Enterprises continue to invest in new storage solutions for a few reasons. "When it comes to data, most organizations underestimate how fast it will grow," Machulsky said. Storage solutions offer leading-edge functions that may be needed for high-performance applications. All-flash systems have been falling in price and deliver high-end performance. Software-defined storage has made it easier for companies to deploy and manage these systems.
The type of information being stored is also important for determining whether traditional storage or hyper-converged infrastructure technology is best. Emerging storage-centric applications like body cameras, streaming media, video vaults and records management solutions often involve unstructured data. HCI systems were built to handle structured data repositories, such as a database management system. Object storage solutions, meanwhile, do a good job supporting unstructured data, but HCI systems typically offer rudimentary functionality in this .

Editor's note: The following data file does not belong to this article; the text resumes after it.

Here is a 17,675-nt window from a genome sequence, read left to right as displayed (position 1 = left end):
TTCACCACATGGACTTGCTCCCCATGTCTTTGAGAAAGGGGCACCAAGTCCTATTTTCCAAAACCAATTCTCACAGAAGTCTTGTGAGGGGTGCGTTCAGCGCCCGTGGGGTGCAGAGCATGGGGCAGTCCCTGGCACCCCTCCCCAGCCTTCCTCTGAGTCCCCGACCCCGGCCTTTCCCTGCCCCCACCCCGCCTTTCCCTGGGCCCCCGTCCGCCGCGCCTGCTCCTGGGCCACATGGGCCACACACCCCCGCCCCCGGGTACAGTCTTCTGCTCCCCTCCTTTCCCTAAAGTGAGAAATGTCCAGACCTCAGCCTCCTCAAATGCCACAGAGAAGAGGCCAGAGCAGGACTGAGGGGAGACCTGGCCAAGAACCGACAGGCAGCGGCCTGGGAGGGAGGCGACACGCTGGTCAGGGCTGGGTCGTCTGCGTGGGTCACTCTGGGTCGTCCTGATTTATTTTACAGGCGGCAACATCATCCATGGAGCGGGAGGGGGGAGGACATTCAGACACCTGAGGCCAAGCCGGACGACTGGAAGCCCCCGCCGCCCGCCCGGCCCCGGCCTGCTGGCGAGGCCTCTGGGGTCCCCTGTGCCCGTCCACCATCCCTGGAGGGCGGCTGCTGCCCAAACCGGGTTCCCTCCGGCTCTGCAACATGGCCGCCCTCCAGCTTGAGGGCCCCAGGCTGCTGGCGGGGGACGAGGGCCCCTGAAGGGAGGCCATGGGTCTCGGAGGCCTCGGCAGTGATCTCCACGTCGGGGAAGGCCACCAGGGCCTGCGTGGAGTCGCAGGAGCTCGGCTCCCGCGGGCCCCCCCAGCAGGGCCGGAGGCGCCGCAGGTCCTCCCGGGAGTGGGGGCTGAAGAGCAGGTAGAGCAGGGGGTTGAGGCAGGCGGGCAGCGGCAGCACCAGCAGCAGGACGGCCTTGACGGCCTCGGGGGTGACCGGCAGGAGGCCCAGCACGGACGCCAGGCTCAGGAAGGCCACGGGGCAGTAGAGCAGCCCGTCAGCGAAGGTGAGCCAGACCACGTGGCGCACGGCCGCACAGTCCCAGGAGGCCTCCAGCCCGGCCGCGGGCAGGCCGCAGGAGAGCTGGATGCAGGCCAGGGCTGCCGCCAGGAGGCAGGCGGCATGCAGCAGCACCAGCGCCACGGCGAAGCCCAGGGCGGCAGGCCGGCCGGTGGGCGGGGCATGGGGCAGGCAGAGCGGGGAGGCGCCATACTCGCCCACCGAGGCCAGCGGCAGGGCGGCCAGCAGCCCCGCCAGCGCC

The need for service emerges
For those channel firms selling hyper-converged infrastructure solutions, consulting opportunities arise. The process begins with partners helping customers understand what HCI is and how it may, or may not, benefit their organization.
"Four years ago, when we were exploring HCI, few customers knew what it was so we were doing a lot educational sessions," Kohler said.
HCI partner programs evolve
With sales rising, hyper-converged infrastructure solutions vendors are honing their channel programs. Starting August 2018, all Nutanix partners will need to be certified in the vendor's equipment. Previously, resellers only needed to sign up to become a partner, according to Rodney Foreman, vice president of global channel sales at Nutanix.